Like JDCPAEsq, I am a trusts and estates lawyer who has named Vanguard as a successor trustee (actually, co-trustee) in my own estate plan. That said, I do not have quite as much confidence in Vanguard's expertise in this area. I suppose I still haven't gotten over this incident, which I found very troubling. (Nor I am the only one troubled by that -- Natalie Choate, quoted in the article, is one of the premier estate planning attorneys in the United States.) In fairness, that was a few years ago and does not directly pertain to Vanguard's handling of a trust, but the whole fiasco did not give me great confidence in Vanguard's knowledge of estate planning issues.

(I don't want to hijack this thread with a discussion of the linked article, but if you're interested in that topic, you can find more discussion in this old Bogleheads thread.)
User avatar
Eric
 
Posts: 608
Joined: Fri Feb 23, 2007 6:44 pm
Location: Texas

Vanguard Trust Services

Postby shawcroft » Thu May 19, 2011 1:01 pm

My wife and I have been "exploring" this question as well and the comments offered on this discussion are- as usual- very helpful. We've gotten information from or spoken with about 8 companies ( Vanguard, USAA, Fidelity, Wells Fargo, Chase Manhattan, HSBC, Bank of America, and Peoples United ( a local bank)
We haven't settled on a specific firm yet but I am not getting any younger so it is time to make a decision.
For anyone who is starting out on this adventure, the banks will give you a LOT of information about wills, executors, and overall estate issues. Just reading those materials and the NOLO estate books will help you become familiar with some of the language (grantor, settlor, income beneficiary, remaindermen and the like). That will be very useful to anyone.
The banks hope you will bring a lot (if not all) of your other financial stuff to them in addition to the trust assets. To a Boglehead, some of the fees charged can be quite surprising.
Like John, I lean towards Vanguard Trust services but I have to recognize my wife (as my successor trustee) needs to be comfortable with them as a potential co-trustee. She likes USAA which is establishing regional financial offices. However, I do not think USAA would leave the trust assets in Vanguard mutual funds.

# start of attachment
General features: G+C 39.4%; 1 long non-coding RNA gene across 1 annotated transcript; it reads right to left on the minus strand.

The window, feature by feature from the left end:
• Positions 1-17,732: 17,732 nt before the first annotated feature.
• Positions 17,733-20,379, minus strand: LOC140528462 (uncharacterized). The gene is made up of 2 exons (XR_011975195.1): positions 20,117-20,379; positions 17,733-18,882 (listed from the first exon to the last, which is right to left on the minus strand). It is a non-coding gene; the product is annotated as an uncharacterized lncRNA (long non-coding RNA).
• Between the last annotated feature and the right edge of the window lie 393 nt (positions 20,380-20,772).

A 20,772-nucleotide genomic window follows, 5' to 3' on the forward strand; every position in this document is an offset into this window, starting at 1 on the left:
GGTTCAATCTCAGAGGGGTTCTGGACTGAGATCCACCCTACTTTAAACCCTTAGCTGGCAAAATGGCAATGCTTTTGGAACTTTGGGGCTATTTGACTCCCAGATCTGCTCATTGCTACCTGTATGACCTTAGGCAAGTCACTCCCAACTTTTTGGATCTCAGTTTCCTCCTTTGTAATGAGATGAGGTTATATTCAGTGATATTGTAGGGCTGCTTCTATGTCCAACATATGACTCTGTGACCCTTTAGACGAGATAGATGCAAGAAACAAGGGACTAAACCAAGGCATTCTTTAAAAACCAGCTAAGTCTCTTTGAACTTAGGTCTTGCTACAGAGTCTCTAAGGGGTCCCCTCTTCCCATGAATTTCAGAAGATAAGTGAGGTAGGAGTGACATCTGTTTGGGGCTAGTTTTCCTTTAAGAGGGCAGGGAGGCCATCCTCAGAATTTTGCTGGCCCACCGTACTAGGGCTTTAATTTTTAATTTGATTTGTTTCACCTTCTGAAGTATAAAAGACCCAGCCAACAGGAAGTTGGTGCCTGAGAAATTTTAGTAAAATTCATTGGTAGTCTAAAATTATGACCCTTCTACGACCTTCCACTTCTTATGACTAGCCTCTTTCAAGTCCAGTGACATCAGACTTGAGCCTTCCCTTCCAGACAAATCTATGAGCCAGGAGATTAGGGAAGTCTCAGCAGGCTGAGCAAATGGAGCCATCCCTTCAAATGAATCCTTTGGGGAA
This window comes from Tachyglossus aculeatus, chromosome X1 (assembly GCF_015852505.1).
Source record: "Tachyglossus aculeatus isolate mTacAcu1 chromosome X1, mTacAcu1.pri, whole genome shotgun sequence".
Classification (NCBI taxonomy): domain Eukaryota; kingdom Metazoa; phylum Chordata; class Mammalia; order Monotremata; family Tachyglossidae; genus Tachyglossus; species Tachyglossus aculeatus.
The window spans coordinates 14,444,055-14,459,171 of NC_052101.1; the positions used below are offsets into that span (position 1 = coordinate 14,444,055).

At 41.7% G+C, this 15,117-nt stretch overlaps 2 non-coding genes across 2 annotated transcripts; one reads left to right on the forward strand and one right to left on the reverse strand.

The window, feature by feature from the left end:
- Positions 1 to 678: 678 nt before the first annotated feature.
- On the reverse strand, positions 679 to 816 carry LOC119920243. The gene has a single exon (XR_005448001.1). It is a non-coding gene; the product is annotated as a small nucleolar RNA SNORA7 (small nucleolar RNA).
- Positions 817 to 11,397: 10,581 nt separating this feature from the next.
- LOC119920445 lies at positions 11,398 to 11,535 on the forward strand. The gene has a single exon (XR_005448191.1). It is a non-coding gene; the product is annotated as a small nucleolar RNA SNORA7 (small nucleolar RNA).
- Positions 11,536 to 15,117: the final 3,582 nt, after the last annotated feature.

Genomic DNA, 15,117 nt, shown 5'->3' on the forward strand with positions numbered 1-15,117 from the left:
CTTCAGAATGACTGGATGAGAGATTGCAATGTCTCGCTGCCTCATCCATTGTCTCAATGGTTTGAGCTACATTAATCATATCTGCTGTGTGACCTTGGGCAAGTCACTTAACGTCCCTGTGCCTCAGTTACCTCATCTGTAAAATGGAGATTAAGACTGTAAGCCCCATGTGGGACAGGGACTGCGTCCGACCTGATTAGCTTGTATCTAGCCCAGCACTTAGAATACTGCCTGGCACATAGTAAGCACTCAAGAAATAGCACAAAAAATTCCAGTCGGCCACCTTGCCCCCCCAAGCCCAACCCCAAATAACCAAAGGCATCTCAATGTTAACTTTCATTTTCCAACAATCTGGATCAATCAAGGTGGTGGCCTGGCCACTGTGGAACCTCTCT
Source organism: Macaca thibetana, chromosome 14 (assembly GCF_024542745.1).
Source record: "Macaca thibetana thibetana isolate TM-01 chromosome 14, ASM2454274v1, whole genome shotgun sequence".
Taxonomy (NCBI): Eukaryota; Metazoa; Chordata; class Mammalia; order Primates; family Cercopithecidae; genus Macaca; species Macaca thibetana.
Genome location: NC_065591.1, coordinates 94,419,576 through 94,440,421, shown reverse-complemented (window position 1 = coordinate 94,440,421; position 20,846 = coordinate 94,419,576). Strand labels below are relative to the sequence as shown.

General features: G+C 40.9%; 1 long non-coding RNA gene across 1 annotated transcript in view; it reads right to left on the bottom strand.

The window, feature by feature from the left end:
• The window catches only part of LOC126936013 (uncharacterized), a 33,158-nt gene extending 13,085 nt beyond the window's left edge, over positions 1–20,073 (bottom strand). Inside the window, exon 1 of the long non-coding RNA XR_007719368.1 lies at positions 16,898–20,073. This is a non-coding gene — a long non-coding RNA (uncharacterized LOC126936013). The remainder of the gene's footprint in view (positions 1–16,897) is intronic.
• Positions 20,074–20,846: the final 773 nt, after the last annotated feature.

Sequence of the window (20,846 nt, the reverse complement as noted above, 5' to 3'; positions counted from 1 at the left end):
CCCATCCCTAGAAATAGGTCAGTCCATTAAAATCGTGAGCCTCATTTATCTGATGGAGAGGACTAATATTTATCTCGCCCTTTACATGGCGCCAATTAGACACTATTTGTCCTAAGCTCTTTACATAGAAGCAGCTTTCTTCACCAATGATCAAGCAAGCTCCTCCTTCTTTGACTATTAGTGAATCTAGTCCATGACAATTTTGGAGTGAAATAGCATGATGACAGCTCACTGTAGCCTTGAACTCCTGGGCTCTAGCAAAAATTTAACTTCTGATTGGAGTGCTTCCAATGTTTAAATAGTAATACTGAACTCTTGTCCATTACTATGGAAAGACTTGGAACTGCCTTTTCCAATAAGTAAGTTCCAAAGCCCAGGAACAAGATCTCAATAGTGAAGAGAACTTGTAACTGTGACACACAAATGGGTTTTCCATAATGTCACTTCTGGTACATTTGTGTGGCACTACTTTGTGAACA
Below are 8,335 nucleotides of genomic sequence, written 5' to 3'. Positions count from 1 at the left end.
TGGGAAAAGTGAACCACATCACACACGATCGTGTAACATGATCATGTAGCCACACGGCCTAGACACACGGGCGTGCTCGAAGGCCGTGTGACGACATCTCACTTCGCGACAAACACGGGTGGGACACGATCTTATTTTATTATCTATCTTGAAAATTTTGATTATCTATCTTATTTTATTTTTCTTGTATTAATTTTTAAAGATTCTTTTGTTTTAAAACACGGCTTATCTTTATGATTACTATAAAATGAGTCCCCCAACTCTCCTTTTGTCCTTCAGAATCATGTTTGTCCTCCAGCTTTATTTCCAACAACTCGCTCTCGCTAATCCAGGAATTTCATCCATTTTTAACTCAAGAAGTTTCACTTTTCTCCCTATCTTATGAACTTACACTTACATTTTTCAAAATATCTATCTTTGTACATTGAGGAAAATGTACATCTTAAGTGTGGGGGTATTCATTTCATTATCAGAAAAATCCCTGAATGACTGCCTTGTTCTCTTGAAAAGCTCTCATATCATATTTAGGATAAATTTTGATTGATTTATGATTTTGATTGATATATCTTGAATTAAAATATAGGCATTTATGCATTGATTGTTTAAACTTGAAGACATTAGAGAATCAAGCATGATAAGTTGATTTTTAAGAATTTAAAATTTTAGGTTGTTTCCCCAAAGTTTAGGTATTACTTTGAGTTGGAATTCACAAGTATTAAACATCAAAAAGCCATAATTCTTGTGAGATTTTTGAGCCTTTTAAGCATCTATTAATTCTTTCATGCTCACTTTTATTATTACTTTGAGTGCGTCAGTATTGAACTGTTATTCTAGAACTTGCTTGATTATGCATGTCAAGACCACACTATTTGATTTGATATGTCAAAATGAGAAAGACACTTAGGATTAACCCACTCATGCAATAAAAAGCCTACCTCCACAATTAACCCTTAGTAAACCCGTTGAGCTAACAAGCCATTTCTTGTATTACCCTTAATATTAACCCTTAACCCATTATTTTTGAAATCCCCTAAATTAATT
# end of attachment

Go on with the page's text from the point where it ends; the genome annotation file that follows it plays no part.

Shawcroft
shawcroft
 
Posts: 745
Joined: Sun Feb 24, 2008 5:18 pm
Location: Connecticut

Postby bond50 » Thu May 19, 2011 3:45 pm

For those who have established or will establish a trust with a corporate trustee, what is your reason for doing so? Are you just trying to avoid estate taxes? Are you trying to provide for minor children, in case you and your spouse both pass? Would you not trust any relative to oversee your children's trust in those circumstances?
bond50
 
Posts: 191
Joined: Tue Apr 05, 2011 8:35 pm

Postby JDCPAEsq » Thu May 19, 2011 4:41 pm

bond50 wrote:For those who have established or will establish a trust with a corporate trustee, what is your reason for doing so? Are you just trying to avoid estate taxes? Are you trying to provide for minor children, in case you and your spouse both pass? Would you not trust any relative to oversee your children's trust in those circumstances?


Does your relative have perpetual existence, group judgment, impartiality, understand laws, taxes, investments and accounting, are they financially responsible in the event of loss and always available to the beneficiaries?
John
JDCPAEsq
 
Posts: 1835
Joined: Mon Mar 05, 2007 4:58 pm
Location: Southwest Florida

Postby asset_chaos » Thu May 19, 2011 8:02 pm

I put the corporate trustee (in my case I chose Vanguard) as the financial manager and successor trustee. My sister is the initial trustee. My logic is that the trustee family member is best placed to know the needs of the beneficiaries and my wishes. My sister is not a good investor, so Vanguard will do that and is also there to provide advise on trust tax and other issues. If the family member can't carry on as trustee or wishes to resign, then there's professional backup to assume all responsibilities.

One doesn't save on estate taxes by having any particular kind of trustee; a trust itself can help to minimize estate taxes. (There is, however, one exception: if a non-citizen spouse is a trust beneficiary and is also the trustee, then the trust can run into tax problems.)
Regards, | | Guy
asset_chaos
 
Posts: 869
Joined: Tue Feb 27, 2007 7:13 pm
Location: Melbourne

Postby Beagler » Thu May 19, 2011 8:24 pm

If my experience with a VG CFP is any indication of their expertise is managing a moderately complex portfolio, I'll take a pass on the VG Trust offering.

Image
“The only place where success come before work is in the dictionary.” Abraham Lincoln. This post does not provide advice for specific individual situations and should not be construed as doing so.
Beagler
 
Posts: 3442
Joined: Sun Dec 21, 2008 8:39 pm

Postby afan » Fri May 20, 2011 2:00 pm

Not sure handling complex portfolios is their claim. Not sure many people need complex portfolios. If someone does have a good reason for the complexity, then that comes with the cost of finding a trustee to manage it. That would be deviating from Bogleheads principles.

The Vanguard CFP's do very basic stuff for people with very basic questions. Beyond that, I have not encountered one who could deal with anything more.